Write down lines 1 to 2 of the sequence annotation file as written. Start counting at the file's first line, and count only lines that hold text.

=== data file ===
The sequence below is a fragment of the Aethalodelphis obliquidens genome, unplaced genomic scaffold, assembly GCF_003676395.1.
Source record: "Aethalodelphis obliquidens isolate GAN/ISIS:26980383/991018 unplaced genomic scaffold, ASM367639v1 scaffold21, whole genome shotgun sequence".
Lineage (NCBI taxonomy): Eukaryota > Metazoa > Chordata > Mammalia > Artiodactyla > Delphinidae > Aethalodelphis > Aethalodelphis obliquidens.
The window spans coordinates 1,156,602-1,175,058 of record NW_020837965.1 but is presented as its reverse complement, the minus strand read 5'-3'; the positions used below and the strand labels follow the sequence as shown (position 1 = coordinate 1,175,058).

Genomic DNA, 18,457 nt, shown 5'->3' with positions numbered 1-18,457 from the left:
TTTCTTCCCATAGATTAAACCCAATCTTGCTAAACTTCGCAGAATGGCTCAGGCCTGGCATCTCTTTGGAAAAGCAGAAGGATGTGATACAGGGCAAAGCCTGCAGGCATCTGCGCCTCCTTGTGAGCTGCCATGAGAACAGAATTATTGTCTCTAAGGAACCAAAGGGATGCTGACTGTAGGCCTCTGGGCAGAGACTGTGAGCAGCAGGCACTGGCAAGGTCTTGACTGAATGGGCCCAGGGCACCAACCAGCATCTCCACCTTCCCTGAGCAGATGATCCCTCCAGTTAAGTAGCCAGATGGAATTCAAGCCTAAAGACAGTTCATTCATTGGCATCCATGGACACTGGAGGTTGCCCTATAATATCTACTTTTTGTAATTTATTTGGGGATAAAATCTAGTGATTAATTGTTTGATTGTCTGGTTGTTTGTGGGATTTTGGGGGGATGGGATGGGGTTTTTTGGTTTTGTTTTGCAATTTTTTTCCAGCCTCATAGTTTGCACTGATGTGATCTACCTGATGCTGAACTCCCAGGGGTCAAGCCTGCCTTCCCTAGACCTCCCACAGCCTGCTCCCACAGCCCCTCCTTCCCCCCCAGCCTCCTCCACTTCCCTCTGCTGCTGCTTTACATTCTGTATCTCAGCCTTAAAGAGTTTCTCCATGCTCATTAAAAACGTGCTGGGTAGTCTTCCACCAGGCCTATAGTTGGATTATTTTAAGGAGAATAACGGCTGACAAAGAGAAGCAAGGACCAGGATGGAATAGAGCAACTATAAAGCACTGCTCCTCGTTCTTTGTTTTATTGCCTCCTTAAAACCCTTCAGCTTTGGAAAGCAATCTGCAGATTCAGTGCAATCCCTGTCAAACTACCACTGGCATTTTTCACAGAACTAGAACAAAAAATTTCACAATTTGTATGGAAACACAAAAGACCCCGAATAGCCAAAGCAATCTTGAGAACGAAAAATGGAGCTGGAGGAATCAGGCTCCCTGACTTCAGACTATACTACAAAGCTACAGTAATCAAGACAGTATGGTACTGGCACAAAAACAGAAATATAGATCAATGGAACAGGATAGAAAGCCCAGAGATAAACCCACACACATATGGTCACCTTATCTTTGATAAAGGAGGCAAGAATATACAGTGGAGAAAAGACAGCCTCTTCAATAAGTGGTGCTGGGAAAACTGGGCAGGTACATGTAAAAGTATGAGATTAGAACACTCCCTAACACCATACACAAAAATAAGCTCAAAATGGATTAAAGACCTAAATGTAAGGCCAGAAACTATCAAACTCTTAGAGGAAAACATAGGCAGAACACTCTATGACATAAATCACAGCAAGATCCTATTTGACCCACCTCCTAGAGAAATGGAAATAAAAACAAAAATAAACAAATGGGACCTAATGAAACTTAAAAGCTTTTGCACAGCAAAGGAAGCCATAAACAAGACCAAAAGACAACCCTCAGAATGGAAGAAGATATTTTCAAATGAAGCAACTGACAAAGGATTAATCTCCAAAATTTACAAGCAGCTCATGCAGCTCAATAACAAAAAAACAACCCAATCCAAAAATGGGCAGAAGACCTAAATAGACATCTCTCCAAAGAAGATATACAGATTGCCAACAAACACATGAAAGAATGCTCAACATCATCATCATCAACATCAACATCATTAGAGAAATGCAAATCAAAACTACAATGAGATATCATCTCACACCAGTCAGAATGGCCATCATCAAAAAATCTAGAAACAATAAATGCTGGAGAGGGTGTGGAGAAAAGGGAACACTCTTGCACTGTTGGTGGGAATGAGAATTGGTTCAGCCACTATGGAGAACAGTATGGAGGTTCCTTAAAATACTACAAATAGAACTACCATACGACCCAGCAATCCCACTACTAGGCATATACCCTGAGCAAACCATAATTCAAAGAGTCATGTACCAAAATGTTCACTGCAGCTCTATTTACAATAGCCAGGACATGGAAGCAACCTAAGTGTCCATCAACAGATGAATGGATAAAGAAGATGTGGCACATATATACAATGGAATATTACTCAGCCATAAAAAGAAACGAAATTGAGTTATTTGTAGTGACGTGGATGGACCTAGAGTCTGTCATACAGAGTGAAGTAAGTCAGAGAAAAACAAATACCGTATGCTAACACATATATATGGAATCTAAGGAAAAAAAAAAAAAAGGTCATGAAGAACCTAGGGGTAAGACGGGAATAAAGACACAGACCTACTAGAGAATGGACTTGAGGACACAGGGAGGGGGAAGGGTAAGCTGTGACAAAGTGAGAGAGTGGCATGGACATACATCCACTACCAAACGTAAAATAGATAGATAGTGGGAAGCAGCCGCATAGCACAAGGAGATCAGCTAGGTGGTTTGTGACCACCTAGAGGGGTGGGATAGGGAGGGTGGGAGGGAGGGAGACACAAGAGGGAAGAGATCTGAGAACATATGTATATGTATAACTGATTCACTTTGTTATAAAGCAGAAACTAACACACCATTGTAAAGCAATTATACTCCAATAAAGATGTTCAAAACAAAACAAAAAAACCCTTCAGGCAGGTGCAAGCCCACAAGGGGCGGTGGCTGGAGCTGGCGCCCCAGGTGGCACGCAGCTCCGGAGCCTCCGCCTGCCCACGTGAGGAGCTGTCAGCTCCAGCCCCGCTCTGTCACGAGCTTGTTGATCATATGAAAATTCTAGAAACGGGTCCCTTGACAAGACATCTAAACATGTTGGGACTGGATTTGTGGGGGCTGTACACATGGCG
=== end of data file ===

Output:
The sequence below is a fragment of the Aethalodelphis obliquidens genome, unplaced genomic scaffold, assembly GCF_003676395.1.
Source record: "Aethalodelphis obliquidens isolate GAN/ISIS:26980383/991018 unplaced genomic scaffold, ASM367639v1 scaffold21, whole genome shotgun sequence".